Financial struggles are substantial during the 1920s and 1930s. Despite challenges, by the early 1940s HIWP has grown from about 30 families to approximately 120.

The Mothers Club transforms into the Women’s League in the 1940s and later into the Sisterhood. Over time, the Sisterhood raises thousands of dollars for the shul though an array of fundraising activities including raffles, rummage sales, a thrift shop, plant and flower sales, and sales of grocery coupons. Purely social and cultural events—such as theater parties and dances—are also organized by the Sisterhood.

Rabbi David Roth, a graduate of Rabbi Isaac Elchanan Theological Seminary, is hired as assistant to Rabbi Feldshon.

Bezalel Newberger joins as the first full-time cantor.

Membership swells in the post-WW II baby boom era, and plans move forward for a new, larger synagogue building. A plot of land is purchased at the corner of Greenridge and Rutherford Avenue and construction begins in late 1949. Sadly, Rabbi Feldshon passes away after 24 years of service in February 1949, prior to the building’s completion. The new synagogue building is officially dedicated on September 10, 1950.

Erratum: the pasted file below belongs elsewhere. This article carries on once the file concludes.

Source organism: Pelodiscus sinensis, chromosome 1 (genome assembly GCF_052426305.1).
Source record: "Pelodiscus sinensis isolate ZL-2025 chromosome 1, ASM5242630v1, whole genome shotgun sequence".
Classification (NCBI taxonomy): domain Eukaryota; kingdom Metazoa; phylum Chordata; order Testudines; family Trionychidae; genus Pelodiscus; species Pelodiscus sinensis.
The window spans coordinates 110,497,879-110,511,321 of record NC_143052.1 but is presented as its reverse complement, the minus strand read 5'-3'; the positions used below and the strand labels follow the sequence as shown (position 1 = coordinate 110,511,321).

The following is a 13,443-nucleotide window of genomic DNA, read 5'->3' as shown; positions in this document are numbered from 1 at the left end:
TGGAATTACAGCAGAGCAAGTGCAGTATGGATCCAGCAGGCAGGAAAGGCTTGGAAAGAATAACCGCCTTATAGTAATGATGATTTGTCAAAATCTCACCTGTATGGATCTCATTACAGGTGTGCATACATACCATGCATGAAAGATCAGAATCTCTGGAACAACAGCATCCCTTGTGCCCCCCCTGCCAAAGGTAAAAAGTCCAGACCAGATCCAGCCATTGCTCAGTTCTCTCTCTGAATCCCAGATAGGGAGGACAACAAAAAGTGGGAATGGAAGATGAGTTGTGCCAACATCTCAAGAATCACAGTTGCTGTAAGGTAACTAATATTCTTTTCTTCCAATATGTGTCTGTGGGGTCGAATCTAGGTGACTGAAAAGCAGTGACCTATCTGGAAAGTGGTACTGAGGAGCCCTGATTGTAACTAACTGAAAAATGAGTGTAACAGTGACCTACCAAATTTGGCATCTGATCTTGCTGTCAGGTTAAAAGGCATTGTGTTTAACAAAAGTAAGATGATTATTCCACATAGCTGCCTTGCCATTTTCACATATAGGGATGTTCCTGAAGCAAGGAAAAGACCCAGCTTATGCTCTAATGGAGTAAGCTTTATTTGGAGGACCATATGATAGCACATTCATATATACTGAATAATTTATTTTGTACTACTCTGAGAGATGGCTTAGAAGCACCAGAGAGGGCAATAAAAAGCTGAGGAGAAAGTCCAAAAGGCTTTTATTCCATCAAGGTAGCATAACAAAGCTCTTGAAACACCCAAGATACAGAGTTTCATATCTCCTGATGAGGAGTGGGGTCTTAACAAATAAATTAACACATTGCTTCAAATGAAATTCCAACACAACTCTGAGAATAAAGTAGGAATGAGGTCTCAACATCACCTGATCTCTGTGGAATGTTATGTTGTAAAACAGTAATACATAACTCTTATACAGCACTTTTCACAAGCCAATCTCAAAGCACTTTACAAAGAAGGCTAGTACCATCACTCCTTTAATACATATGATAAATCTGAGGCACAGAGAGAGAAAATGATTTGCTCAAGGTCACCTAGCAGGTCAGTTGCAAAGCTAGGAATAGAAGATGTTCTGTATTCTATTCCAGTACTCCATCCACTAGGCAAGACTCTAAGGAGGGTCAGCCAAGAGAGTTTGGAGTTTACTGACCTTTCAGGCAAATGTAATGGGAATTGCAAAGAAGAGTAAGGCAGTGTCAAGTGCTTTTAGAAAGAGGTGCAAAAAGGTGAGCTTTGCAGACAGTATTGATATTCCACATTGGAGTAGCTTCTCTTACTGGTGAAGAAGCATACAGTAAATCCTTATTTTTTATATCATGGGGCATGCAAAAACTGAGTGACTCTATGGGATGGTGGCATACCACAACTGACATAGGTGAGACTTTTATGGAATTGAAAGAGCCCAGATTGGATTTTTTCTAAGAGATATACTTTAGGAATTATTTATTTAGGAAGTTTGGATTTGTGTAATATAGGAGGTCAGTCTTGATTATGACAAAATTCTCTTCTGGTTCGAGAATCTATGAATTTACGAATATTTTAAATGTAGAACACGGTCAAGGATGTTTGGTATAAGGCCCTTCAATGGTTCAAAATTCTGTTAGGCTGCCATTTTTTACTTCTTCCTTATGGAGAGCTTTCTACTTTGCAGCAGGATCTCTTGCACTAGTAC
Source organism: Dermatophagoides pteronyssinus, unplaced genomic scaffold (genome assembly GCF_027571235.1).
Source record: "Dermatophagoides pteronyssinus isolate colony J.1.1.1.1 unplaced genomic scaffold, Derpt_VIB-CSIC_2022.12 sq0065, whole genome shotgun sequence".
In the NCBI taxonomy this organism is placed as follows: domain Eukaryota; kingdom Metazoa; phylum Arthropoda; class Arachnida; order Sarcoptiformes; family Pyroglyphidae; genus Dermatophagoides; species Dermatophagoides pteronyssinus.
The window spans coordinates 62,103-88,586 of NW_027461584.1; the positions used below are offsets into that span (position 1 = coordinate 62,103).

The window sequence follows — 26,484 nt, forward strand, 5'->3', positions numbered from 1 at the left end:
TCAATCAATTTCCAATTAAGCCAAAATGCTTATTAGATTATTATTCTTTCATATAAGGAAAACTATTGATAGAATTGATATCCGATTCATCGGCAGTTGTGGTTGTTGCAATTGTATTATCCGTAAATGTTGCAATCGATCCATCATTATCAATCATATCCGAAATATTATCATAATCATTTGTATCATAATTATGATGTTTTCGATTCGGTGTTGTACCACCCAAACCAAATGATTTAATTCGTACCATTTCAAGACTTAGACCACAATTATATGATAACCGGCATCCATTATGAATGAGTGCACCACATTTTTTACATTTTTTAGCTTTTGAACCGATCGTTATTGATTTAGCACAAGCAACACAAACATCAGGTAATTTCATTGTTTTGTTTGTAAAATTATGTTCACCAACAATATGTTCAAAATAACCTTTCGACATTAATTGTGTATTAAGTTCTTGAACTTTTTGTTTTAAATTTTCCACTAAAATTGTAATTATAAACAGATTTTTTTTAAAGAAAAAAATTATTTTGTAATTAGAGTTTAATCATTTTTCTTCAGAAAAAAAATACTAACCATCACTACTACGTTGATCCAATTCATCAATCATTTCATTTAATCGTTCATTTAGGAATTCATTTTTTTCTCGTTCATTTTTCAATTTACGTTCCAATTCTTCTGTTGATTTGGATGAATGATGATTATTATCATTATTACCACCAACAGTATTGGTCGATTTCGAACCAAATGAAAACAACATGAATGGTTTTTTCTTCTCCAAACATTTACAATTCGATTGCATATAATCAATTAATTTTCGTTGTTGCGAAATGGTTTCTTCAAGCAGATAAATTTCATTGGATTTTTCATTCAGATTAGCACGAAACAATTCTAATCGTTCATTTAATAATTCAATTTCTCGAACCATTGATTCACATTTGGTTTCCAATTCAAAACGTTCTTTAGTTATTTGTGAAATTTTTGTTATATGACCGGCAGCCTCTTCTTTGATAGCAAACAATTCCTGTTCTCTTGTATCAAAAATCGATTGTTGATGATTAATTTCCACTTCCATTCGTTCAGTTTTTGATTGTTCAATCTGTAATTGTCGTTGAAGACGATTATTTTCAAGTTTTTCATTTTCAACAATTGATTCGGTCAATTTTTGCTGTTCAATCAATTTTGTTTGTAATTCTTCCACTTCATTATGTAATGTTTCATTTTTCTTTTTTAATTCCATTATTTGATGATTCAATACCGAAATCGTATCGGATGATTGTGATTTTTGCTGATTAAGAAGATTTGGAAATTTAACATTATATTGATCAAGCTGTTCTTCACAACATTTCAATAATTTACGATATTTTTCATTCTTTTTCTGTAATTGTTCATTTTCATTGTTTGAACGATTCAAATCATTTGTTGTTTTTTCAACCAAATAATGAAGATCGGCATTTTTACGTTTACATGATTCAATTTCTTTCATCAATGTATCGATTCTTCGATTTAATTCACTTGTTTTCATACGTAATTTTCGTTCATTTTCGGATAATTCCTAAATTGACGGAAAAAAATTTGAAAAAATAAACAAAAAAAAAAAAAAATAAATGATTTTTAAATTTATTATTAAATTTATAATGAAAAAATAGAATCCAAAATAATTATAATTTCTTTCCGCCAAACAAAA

Enrollment in the Hebrew School peaks in the 1950s, with over 200 students participating in weekday and Sunday classes. The original nursery and primary school level classes are later augmented by a Hebrew High School program, operated jointly with Temple Israel Center.

Rabbi Murray Grauer, a New York native, is hired as the shul’s new spiritual leader. He goes on to serve the community for the next 44 years until his retirement in 1995.

A major renovation and expansion of the building is undertaken, which includes a new wing on the north side, an enlarged parking lot, a remodeled kitchen, and an updated sanctuary and social hall.

A large fire causes substantial damage to the building and sanctuary. Thankfully, no congregants are injured, and Rabbi Grauer’s leadership saves the Torah scrolls from destruction. Repairs begin shortly after the fire, and the reconstructed sanctuary remains in use until the 21st Century renovation project.